£5.136bn – that’s the GDP of Moldova. It's also the figure for which the Premier League has peddled the UK television rights for the 2016-2019 seasons. The winners, Sky Sports and BT Sport, were announced on Tuesday, with the pair set to show 168 games per season between them.
Within the deal, Sky will pay £4.176bn under the terms of the new agreement, and BT £960m - a huge increase on the previous sale in which Sky paid £2.3bn and BT £738m. Sky received the lion's share of the rights including the Sunday evening 'jewel in the crown' package, while BT Sport will have the Saturday evening package instead of the Saturday lunchtime slot.
OK, question every footie fan wants answered: Will my bill go up to pay new £5.136-BILLION TV deal on Sky and BT? Fear a Yes— Kevin Maguire (@Kevin_Maguire) February 10, 2015
Premier League chief executive Richard Scudamore said: “This outcome provides a degree of certainty so clubs can continue to invest and run themselves in a sustainable manner; it also allows us to start planning how the Premier League can continue to support the rest of the football pyramid from the grassroots upwards.
Great news for players, agents, estate agents, Ferrari salesmen...etc. @premierleague deal is a bumper £5.136 billion for 2016-19.— Henry Winter (@henrywinter) February 10, 2015
“This structure also allows us to strike a balance between match-attending fans and those who choose to watch on television. Keeping grounds full is a priority for the Premier League and our clubs, and I am sure the flexible ticketing policies that have helped keep attendances so high will continue to develop.
£5 billion for the new @premierleague TV deal. The game's awash with money. Cut ticket prices & make it affordable for real fans to attend.— Gary Lineker (@GaryLineker) February 10, 2015
“Although we have had a successful outcome for this process, following on from the highlights’ award, there is still the ongoing Ofcom investigation to be concluded. We remain confident that the Premier League’s live UK broadcasting rights are sold in a way that is compatible with both UK and EU competition law as well as being of great benefit to the whole of English football.”
The new deals will see even more money flood in to the top flight, with the broadcasters paying more than £10 million to screen each game. It leaves the rest of club football across the world far behind in terms of domestic television income compared to the Premier League - which also still has the lucrative overseas deals to negotiate.
The £5.136billion Sky and BT are paying for Premier League TV rights 2016-19 is a 70 percent increase on what they paid for 2013-16— Rob Harris (@RobHarris) February 10, 2015
Sky has held on to five of the seven packages totalling 126 matches including the new Friday night slot for 10 games, while BT Sport has two packages making up 42 matches.
Scudamore added: "Premier League clubs deliver competitive and compelling football to fans in stadiums and on television, driving interest levels to new heights. Last season saw record levels of attendance with the highest top-flight crowds since 1949-50, as well as increased viewing figures across all our UK rights holders.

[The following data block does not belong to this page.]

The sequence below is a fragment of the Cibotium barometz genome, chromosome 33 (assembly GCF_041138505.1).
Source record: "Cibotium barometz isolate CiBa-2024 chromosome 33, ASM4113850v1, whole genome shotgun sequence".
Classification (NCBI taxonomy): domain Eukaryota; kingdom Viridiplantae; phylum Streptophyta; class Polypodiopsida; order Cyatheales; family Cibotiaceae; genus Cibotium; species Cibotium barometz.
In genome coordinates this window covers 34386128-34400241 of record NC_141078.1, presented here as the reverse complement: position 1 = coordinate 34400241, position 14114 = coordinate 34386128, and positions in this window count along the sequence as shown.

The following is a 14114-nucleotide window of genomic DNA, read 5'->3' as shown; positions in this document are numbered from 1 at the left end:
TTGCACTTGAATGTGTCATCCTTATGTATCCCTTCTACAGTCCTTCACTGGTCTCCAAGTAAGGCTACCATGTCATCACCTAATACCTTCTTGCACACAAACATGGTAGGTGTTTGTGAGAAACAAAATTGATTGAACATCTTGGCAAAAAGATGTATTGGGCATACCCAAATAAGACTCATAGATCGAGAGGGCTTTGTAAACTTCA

"Both Sky Sports and BT Sport have done a tremendous job in bringing the game to the fans as well as providing the revenue that allows clubs to invest in football, facilities, youth development and their communities.
"It is an endorsement of what the Barclays Premier League delivers that these broadcast partnerships have been extended and enhanced today. We are grateful for the continued belief that Sky Sports and BT Sport have in the Premier League and our clubs, both as a sporting competition and organisations to work with."
That's the coaching badges out the window for a few years.— Jamie Carragher (@Carra23) February 10, 2015
Scudamore said the Premier League was confident the rights sale would not be de-railed by Virgin Media's ongoing complaint with the broadcast regulator Ofcom.
He said: "Although we have had a successful outcome for this process, following on from the highlights' award, there is still the ongoing Ofcom investigation to be concluded. We remain confident that the Premier League's live UK broadcasting rights are sold in a way that is compatible with both UK and EU competition law as well as being of great benefit to the whole of English football."
Shadow sports minister Clive Efford demanded that a significant portion of the extra income should go to grassroots football. Efford said: "These are incredible sums of money and it would be nothing short of criminal if none of this extra money goes to expand participation at the grassroots of football.
"Labour has consistently demanded that not all of this money should stay at the top of the game in the form of ever-more-inflated salaries for Premier League footballers and their agents. The grassroots of the game must benefit from this bonanza through a boost in participation and improved facilities."
Virgin Media claimed the new deals were "hurting fans". Tom Mockridge, Virgin Media's chief executive officer, said: "A 70% increase shows the TV rights auction is a licence for the Premier League to print money. You can't blame the Premier League - they are simply exploiting the sales process.
"But this is hurting fans and does not warrant an exemption from normal competition law rules. There are other and better ways to structure the auction - selling more games gives more value for money and selling non-exclusively to broadcasters would take some of the heat out of auction process."